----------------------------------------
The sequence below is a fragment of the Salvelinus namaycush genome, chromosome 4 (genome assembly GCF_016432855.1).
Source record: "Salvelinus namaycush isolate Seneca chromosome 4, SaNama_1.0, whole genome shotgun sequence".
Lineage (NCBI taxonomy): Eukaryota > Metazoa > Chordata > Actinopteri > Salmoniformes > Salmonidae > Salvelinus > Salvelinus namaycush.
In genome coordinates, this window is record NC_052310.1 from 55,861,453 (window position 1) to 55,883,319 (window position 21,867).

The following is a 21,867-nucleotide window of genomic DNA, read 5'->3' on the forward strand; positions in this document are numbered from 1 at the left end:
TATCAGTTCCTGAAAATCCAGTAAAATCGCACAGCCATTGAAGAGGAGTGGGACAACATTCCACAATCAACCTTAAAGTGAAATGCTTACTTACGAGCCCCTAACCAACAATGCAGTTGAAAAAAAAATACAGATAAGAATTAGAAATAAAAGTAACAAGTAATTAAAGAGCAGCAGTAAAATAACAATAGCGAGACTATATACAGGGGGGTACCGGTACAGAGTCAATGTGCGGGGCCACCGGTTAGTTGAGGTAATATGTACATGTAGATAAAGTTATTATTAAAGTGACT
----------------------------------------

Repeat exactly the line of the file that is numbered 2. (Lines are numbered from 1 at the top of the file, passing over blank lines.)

Source record: "Salvelinus namaycush isolate Seneca chromosome 4, SaNama_1.0, whole genome shotgun sequence".